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China slams US for 'sudden flip-flops' in trade policy
[BEIJING] China on Wednesday lambasted "sudden flip-flops" in US policy after President Donald Trump said he was moving to finalise trade sanctions against it - even as a US delegation arrived in Beijing for talks.
Ten days ago the White House announced a truce in trade hostilities with China, with US Treasury Secretary Steven Mnuchin saying that threatened tariffs on Chinese goods were "on hold".
But on Tuesday evening it said that sanctions announced in March - largely focused on China's theft of US intellectual property - were still in the works and details would be announced in the coming month.
The announcement is another apparent change of course for Mr Trump, who veers from harsh threats to promises of compromise and back again on trade and other sensitive issues.
It comes as Commerce Secretary Wilbur Ross prepares to travel to Beijing this week for another round of talks aimed at resolving the conflict.
Six members of his delegation had already arrived in Beijing as of Wednesday evening, the US embassy confirmed to AFP.
Speaking at a regular press briefing on Wednesday, foreign ministry spokeswoman Hua Chunying slammed the latest development.
"In international relations, every sudden flip-flop and contradiction of one's word depletes and squanders a country's credibility," she said.
She urged the US to "follow the spirit" of the recent consensus reached between Washington and Beijing, to abandon trade wars and back off imposing tariffs on each other.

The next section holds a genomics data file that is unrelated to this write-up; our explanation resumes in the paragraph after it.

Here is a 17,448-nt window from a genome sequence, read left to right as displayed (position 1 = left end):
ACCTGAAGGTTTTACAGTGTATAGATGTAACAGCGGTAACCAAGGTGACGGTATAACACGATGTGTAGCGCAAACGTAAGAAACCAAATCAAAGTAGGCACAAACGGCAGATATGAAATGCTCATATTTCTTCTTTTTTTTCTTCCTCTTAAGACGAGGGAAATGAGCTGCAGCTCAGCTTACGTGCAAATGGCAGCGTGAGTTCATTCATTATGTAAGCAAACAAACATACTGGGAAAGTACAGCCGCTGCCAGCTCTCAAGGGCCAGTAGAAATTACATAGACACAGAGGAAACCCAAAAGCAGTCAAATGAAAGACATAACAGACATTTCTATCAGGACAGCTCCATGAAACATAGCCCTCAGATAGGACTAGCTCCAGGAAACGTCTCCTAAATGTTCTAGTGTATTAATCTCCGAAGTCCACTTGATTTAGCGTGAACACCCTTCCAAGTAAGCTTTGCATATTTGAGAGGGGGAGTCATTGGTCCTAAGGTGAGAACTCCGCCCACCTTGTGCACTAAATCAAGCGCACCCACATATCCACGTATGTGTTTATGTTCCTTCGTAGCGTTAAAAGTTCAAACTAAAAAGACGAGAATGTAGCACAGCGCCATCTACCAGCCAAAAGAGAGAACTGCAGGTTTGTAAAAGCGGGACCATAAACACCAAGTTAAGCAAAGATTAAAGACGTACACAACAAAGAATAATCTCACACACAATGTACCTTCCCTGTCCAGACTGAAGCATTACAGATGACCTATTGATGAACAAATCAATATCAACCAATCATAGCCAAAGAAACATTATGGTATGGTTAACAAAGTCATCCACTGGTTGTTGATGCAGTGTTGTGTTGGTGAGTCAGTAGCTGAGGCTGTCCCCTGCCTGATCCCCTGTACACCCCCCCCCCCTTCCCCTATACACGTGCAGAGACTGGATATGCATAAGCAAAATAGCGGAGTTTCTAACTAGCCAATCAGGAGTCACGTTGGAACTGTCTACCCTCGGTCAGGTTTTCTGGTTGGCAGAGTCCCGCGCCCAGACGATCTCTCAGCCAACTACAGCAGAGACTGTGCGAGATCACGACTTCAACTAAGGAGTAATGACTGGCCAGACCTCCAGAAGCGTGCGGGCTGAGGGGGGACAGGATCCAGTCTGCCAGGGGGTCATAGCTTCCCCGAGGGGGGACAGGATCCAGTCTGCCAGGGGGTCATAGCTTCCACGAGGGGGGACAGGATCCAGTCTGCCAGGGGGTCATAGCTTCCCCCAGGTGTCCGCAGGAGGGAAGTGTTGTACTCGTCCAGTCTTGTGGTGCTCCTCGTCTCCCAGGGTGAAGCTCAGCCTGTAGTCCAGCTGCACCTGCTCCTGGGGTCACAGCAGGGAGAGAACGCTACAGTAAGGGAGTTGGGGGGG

"We on the Chinese side do not want to fight but are not afraid to fight a trade war," she said.
"We will counteract whatever comes our way, and if the US insists on acting recklessly, China will inevitably adopt firm and forceful measures."
The commerce ministry said earlier Wednesday that Beijing "has the confidence, capability and experience to defend the interests of Chinese people and the core interests of the country" - no matter what measures the US plans to take.
The US trade sanctions proposed in March include restrictions on Chinese investment, export controls and 25 per cent tariffs on as much as US$50 billion in Chinese tech goods.
The final list of Chinese imports covered by the tariffs list will be announced June 15 and imposed shortly thereafter, while the proposed investment restrictions and enhanced export controls will be announced by June 30, according to the White House.
Mr Trump has also threatened to impose tariffs on an additional US$100 billion in Chinese goods if Beijing retaliates.
Trade tensions between Washington and Beijing are likely to generate uncertainty with potentially serious consequences for the Chinese economy, Alfred Schipke, senior resident representative in China of the International Monetary Fund, told a press briefing.
While US tariffs would have a direct impact on China's economy, such uncertainty would likely have an even greater indirect impact as it came to affect consumption, investment confidence and financial markets, he explained.
"It is important that both sides try to collaborate," he said. "These trade tensions are not beneficial for anybody."